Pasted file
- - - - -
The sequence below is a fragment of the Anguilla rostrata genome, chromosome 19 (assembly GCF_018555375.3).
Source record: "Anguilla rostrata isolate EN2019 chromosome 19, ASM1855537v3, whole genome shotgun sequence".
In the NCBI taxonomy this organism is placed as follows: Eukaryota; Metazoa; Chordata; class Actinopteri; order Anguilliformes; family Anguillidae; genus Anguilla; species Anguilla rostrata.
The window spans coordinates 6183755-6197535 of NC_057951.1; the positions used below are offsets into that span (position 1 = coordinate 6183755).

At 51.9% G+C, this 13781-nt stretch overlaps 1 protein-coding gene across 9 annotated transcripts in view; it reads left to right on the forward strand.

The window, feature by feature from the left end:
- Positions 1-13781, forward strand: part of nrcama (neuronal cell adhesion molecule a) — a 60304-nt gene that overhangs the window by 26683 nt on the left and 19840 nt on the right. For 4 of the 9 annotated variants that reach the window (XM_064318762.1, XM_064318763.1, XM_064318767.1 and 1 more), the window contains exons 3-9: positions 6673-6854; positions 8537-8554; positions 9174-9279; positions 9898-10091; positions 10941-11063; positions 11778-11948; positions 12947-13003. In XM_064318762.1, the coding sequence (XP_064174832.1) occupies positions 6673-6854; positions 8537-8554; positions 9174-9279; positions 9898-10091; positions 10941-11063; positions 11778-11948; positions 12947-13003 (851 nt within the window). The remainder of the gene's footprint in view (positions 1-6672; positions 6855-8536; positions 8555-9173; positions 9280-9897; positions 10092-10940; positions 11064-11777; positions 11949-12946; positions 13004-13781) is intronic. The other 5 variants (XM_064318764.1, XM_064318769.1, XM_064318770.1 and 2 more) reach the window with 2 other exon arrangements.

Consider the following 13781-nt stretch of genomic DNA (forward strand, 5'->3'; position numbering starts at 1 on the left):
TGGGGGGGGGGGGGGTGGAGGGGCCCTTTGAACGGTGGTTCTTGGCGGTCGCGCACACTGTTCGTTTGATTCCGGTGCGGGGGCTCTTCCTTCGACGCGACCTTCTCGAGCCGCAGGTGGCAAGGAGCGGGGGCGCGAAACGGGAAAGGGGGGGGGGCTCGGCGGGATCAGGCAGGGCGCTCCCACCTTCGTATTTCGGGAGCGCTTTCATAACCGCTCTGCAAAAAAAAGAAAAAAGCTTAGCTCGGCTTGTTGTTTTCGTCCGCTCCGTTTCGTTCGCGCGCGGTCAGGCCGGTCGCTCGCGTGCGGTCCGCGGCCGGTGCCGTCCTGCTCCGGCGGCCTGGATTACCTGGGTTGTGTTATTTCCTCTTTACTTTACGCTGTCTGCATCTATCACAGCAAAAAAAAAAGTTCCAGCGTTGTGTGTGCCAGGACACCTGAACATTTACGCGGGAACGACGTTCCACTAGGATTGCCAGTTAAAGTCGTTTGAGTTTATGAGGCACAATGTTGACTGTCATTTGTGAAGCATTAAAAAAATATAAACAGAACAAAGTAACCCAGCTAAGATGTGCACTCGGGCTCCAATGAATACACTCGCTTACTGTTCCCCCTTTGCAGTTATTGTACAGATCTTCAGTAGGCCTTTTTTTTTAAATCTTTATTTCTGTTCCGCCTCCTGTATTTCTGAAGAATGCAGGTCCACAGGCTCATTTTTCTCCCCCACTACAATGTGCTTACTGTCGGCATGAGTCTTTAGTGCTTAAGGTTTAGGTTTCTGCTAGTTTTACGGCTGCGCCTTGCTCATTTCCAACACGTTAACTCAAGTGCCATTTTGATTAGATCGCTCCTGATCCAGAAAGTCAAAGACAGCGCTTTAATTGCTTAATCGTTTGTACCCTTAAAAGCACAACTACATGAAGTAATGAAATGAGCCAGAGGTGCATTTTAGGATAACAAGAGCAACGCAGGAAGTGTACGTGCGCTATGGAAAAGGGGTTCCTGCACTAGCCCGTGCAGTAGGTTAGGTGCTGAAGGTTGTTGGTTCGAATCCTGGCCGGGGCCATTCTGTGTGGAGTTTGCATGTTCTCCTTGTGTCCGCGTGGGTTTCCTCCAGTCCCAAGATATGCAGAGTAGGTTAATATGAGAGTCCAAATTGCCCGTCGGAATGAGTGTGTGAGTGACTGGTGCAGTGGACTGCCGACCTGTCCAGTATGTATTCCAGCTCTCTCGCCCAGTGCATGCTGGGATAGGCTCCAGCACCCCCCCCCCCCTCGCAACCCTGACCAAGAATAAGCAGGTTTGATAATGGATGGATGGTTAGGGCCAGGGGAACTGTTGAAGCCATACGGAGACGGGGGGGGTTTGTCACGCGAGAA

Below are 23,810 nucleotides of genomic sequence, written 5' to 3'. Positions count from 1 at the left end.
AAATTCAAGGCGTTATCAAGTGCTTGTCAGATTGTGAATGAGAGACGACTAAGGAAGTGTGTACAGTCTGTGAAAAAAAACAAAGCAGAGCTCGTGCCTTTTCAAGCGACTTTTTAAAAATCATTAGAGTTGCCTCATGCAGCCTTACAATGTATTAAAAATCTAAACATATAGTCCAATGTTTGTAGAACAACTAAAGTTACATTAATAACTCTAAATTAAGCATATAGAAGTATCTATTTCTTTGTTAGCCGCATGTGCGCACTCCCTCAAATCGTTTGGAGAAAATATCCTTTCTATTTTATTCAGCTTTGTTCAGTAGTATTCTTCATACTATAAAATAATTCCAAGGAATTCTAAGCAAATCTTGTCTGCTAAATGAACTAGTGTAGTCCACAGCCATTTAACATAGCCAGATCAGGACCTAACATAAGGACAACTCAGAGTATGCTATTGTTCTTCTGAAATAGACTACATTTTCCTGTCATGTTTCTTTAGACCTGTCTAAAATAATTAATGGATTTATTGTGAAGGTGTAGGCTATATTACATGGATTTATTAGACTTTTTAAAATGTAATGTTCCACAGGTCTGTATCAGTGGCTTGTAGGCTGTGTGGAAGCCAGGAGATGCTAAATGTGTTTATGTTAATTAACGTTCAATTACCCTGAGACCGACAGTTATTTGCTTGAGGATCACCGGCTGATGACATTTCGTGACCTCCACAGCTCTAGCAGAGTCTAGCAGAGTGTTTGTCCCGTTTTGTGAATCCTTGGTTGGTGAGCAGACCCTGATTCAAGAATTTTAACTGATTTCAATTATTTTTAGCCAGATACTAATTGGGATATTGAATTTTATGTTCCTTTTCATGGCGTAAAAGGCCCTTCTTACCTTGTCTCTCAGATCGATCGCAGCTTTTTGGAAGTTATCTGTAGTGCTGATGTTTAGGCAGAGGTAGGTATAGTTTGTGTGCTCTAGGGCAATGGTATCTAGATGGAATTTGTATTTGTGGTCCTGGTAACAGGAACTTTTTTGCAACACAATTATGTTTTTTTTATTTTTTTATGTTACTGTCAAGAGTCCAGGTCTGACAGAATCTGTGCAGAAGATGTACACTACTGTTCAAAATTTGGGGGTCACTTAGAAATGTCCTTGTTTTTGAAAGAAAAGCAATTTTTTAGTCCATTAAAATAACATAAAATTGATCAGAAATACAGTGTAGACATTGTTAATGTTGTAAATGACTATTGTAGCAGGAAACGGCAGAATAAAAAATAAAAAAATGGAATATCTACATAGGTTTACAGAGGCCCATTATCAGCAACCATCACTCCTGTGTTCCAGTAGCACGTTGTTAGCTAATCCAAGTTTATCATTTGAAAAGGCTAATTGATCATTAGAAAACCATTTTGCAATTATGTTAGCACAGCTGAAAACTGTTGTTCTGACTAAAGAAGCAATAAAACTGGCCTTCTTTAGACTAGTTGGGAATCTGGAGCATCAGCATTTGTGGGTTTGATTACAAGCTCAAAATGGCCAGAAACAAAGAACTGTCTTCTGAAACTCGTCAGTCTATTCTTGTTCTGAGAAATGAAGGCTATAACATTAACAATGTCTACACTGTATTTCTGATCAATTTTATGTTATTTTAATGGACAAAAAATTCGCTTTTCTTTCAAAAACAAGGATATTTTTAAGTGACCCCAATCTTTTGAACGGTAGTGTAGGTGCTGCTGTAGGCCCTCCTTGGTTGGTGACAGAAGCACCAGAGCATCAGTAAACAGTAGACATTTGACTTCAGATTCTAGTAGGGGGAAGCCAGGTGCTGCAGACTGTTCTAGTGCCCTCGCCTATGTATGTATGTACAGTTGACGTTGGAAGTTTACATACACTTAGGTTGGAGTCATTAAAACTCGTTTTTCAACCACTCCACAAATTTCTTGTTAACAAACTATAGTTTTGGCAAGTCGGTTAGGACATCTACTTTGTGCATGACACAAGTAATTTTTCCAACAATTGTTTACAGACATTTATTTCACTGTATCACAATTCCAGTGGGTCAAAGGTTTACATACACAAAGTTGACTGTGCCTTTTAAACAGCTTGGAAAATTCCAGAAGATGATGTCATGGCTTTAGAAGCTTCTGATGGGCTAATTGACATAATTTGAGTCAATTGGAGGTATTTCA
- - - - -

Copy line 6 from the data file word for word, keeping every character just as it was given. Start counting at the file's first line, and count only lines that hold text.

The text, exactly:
The window, feature by feature from the left end: